Both that ironic present feeling of inevitable future loss, and its relationship to memory and/as art, are deepened by what happens to the book in this scene. The two women are naked in Marianne’s room: it is the ‘morning after’ they have slept together. Marianne has just been drawing for herself a small cameo of Héloïse, who observes that eventually Marianne will remember only the image and not her, a kind of ‘metamorphosis’ from, again, dynamic person into decaying static picture and fading memory. And yet in the midst of that proleptic elegy Portrait’s Eurydice surprises her Orpheus once more – Marianne’s face echoes the change of expression from the end of the myth-reading scene – by asking for a portrait of her, too. The possibility of that emotionally charged role-reversal has been articulated in another scene: after Héloïse has agreed to sit for a formal portrait, she remarks that, when Marianne is looking at her, she naturally is looking at Marianne: subject and painter “are in the same place” (“Nous sommes à la même place”) and so play the same roles.12
In the current scene, such mirror-imaging is made literal: breaking out her pencils, Marianne studies her own face in a round mirror placed over Héloïse’s mons pubis and draws a self-portrait. Her canvas is the blank space of the Ovid recto, the bottom three-quarters of page 28. By reversing her image in the mirror, Marianne draws herself as Héloïse sees her, desired and beloved. In this way, Portrait’s Orpheus becomes a kind of Eurydice figure, too, a subject of ‘looking at’ and ‘looking back’: just as if, per Héloïse’s suggestion at the end of the reading scene, it was indeed Eurydice who told Orpheus to ‘turn around.’ Since the plot is flashback, Marianne’s Eurydicean status here, in the past, must inform her experience of sitting as portrait subject for her students in the opening (present-time) scene. First-time viewers learn that only now, but for Marianne any portrait-sitting must echo this moment of emotionally charged self-portraiture.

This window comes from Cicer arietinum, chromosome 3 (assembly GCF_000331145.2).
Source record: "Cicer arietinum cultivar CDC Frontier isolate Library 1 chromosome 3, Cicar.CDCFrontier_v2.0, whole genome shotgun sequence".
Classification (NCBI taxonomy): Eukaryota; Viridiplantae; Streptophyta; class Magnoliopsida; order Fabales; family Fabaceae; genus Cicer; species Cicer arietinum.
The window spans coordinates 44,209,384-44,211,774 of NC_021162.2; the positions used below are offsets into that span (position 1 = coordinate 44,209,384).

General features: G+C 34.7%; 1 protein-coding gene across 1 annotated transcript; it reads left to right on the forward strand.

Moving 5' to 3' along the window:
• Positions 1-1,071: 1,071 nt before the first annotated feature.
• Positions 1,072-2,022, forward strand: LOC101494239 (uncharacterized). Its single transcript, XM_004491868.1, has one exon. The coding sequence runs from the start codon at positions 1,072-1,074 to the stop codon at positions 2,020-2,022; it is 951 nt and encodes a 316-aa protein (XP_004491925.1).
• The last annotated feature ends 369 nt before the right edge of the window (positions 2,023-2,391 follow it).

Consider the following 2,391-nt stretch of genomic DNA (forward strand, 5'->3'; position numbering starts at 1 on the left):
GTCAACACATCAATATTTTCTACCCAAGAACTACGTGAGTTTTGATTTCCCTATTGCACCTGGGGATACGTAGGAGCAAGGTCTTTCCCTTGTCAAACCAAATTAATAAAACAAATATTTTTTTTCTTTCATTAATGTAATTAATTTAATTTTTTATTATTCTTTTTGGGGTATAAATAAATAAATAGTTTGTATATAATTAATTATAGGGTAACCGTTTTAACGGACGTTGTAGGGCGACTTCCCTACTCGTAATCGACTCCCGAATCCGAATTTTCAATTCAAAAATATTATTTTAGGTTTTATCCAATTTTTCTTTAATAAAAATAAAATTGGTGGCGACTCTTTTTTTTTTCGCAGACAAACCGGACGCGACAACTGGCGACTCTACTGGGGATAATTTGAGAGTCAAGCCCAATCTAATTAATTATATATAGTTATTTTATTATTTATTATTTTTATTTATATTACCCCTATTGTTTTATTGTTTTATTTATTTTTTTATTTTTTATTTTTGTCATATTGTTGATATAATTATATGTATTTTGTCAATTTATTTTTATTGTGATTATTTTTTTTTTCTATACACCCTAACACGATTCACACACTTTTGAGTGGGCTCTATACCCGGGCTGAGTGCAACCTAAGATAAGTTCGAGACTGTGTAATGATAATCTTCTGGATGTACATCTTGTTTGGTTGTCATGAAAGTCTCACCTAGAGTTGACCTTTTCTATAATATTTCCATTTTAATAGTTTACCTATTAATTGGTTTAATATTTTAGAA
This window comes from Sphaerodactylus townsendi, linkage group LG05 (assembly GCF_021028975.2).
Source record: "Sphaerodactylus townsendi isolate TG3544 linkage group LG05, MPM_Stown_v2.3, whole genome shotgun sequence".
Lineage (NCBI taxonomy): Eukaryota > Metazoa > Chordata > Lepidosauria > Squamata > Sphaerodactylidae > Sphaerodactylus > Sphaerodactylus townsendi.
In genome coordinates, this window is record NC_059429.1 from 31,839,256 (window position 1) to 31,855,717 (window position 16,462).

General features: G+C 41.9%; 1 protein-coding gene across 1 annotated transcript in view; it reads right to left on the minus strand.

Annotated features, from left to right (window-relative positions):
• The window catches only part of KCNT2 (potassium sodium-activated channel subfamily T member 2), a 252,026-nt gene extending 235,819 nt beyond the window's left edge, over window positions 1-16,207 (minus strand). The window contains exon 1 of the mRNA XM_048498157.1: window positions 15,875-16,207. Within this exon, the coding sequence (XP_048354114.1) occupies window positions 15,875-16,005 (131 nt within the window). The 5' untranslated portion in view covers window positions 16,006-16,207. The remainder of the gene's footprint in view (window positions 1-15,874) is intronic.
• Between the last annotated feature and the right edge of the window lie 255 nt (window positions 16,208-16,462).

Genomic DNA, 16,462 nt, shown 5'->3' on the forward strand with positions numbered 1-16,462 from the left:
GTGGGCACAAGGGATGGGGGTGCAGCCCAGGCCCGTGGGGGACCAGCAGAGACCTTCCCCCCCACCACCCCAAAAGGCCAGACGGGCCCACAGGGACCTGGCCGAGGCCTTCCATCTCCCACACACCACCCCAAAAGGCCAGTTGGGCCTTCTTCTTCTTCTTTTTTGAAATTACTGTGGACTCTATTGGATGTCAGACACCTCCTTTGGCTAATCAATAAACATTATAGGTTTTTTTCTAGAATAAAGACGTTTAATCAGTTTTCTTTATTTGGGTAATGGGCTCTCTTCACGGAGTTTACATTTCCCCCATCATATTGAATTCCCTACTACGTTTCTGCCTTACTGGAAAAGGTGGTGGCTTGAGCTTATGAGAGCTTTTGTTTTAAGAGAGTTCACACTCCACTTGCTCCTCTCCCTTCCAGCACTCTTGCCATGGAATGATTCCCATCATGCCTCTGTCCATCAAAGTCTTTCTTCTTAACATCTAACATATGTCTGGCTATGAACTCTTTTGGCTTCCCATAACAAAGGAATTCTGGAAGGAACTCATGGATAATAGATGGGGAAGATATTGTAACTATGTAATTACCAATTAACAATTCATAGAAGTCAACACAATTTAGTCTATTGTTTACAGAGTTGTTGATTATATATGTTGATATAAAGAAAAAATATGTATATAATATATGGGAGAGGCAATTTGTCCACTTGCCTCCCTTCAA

Considering still the now-illuminated book, we may also say that Marianne’s self-portrait represents a kind of visual-artistic continuation of Ovid’s poetic version of Orpheus’ singing: a painterly Orpheus takes over where her mythic predecessor stopped. In fact, Ovid’s tale of Orpheus continues into the poem’s next book (11.1-66), as the archetypal poet sings of his own emotional state and experience of loss – a figurative self-reflection, even self-obsession, that is transformed in Portrait’s reflective dialogues and literal mirror-imagery. Although it is absent from the diegesis, that original, textual continuation of the tale nonetheless establishes a sort of negative or phantom context for Marianne’s self-portrait and for where the story goes in the rest of the film.
To see how, we will first follow the now-illuminated hardcopy of Ovid’s Metamorphoses to its final appearance on screen, in the film’s penultimate scene, where – in line with film’s and poem’s metamorphic themes – the book has been artistically transformed. Not incidentally, that same scene will feature a different meaningful depiction of the myth of Orpheus and Eurydice. That complexly haunted moment will point us backwards through a series of other hauntings and have us look – at last – at the story’s turning-point, the ‘lady on fire’ scene.
Marianne’s self-portrait has reminded us that emotional recollection is first activated in the film’s opening scene, when she sees, unbidden, her painted “Portrait” of Héloïse. Thereafter the recurrence – even the ‘eternal return’ – of emotionally charged memory is emphasized in two ways that relate to the myth of Orpheus and Eurydice. Both frame the lived experience of memory, like the sight of the “Portrait,” as a startling return (as in Banier’s translation of the Adonis story, “quelqu’ éclat”). In context of the ancient myth’s underworldliness, memory becomes a kind of haunting, and the remembered person, a revenant or ghost.